Letter: Marty presents health plan for Minnesota

To the editor:

On Monday, Feb. 11, 2013 Senator John Marty gave a presentation on his Minnesota Health Plan, a state-wide single-payer health plan that would cover all Minnesotans.

The Minnesota Health Plan which Senator Marty has designed would include dental coverage, prescription drug coverage, mental health coverage, optometry, chemical dependency treatment, medical equipment and supplies, as well as home care services, and nursing home care. The Minnesota Health Plan is intended to greatly reduce the cost of health care in our state, and would allow all patients to choose their providers. This plan would remove health insurance staff from making treatment decisions, and it would restore medical decision-making to the patient and his/her doctor.

In Minnesota there are currently 400,000 with no health insurance. Another one million have insurance but still cannot pay for their health care costs because of the burdensome co-pays, deductibles, and the “not covered” problems. In addition, many Minnesotans face another problem, and that is when a job is lost, so is the health insurance lost. We as tax payers are currently covering the health care costs of these people who are under insured and uninsured. With Senator Marty’s bill, H.F. 76, S.F. 18, Minnesota Health Plan, there would be no co-payments, no deductibles, and no loss of health insurance when an employee is eliminated.
More than 30 percent of the cost of health care at present is paper work, and under Senator Marty’s plan, these costs would be eliminated or greatly reduced as it is single-payer.

The Minnesota Health Plan would be funded by all Minnesotans based on their ability to pay. Payments would replace all premiums currently paid by employees, employers, and the unemployed.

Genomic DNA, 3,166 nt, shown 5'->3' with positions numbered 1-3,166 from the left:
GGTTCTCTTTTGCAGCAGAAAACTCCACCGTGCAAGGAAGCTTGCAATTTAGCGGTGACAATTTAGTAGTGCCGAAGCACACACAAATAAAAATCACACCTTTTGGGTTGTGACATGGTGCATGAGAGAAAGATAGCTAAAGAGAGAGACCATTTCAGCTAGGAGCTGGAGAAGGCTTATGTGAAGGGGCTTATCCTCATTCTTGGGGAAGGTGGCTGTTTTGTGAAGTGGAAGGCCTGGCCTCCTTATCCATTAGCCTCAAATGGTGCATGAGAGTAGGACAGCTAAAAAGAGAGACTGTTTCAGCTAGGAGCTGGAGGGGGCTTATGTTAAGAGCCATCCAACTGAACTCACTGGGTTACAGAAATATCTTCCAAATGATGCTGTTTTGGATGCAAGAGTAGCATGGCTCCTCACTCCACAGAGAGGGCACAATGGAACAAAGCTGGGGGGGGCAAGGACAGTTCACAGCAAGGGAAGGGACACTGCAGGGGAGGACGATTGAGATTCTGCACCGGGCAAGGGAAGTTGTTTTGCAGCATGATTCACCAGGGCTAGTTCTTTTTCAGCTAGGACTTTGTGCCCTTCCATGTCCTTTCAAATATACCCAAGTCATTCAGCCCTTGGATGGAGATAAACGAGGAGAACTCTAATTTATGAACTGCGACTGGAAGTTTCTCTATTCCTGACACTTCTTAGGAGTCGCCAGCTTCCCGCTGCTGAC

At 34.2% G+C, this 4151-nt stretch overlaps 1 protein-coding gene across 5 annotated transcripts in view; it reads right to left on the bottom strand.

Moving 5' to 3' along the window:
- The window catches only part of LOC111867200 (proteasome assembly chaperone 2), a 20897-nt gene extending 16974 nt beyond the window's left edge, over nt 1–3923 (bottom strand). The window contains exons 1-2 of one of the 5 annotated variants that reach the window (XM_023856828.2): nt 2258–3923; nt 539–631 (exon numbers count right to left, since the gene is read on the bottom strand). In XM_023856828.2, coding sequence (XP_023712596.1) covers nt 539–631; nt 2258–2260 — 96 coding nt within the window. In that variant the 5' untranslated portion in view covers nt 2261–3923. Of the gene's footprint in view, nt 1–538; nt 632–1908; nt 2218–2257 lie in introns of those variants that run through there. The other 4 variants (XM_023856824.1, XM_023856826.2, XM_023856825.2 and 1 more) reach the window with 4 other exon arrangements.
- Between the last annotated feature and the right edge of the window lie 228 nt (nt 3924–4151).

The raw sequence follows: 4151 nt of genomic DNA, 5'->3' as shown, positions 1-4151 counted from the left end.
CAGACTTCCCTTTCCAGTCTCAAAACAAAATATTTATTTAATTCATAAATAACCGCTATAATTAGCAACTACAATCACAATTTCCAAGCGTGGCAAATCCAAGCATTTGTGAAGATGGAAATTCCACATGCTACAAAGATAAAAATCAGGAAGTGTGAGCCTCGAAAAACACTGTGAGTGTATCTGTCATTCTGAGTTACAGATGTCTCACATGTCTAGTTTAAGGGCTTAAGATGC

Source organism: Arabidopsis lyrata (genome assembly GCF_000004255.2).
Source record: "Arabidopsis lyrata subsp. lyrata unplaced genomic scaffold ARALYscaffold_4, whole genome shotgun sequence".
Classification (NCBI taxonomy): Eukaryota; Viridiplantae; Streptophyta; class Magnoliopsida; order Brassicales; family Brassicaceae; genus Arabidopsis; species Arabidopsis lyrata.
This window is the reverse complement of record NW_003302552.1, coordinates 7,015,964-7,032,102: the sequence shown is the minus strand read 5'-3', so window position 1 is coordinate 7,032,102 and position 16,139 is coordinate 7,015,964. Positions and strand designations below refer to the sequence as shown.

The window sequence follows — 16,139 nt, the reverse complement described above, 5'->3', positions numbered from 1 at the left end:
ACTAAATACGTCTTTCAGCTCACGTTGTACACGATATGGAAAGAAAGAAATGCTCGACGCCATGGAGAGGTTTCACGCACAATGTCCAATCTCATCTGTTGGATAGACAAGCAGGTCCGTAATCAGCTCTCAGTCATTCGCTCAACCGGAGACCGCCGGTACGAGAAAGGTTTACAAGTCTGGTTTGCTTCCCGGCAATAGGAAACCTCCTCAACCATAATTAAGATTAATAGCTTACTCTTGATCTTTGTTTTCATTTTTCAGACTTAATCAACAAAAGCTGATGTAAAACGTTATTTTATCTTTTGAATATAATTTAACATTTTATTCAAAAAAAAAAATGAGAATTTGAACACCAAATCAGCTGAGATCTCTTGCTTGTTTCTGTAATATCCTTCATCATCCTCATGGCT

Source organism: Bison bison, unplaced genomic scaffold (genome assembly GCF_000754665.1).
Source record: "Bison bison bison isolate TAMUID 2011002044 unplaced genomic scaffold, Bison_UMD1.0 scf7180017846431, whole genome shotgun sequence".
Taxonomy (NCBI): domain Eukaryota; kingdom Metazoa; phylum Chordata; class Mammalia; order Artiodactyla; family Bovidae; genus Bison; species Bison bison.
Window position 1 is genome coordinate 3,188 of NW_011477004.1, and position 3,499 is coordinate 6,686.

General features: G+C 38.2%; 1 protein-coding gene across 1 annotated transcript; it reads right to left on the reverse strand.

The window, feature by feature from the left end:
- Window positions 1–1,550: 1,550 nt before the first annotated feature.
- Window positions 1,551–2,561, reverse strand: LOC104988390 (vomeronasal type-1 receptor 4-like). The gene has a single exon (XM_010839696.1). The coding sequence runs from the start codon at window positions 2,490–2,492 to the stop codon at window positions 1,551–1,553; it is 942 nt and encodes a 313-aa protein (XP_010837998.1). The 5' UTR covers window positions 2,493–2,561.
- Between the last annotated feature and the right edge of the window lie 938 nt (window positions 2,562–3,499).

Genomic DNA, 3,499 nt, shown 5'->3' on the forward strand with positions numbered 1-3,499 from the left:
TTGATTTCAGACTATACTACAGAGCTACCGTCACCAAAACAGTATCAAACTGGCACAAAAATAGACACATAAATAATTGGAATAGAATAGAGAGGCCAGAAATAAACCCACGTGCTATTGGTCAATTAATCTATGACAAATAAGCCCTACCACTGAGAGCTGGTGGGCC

An analysis of the proposed Vermont Single-Payer Plan by Harvard Professor Dr. John Hsiao indicated that there would be a 25 percent savings in health care total expenditures. Similarly, the Lewin Group, a research entity now owned by United Health, found that large savings were predicted for a proposed Colorado single-payer plan as well as for other states’ single-payer plans.

Numerous countries of our world spend half what Americans spend on the cost of their nations’ health care and have better longevity results. Shouldn’t we do something about that? How long are we going to hang on to an “old worn-out system”? The reality is our present health care costs are not sustainable and are already often the cause for bankruptcy as well as homelessness among Minnesotans.

The Minnesota Health Plan, is not currently being considered by any committees due to the fact that the Affordable Care Act law needs to get into place first.

Senator John Marty was happy to be able to present his Minnesota Health Plan to the people of Carver County. Here is his website: www.apple-pie.org, where you can read in more detail about the Minnesota Health Plan, H.F. 76, and S.F 18.

Audrey Kramer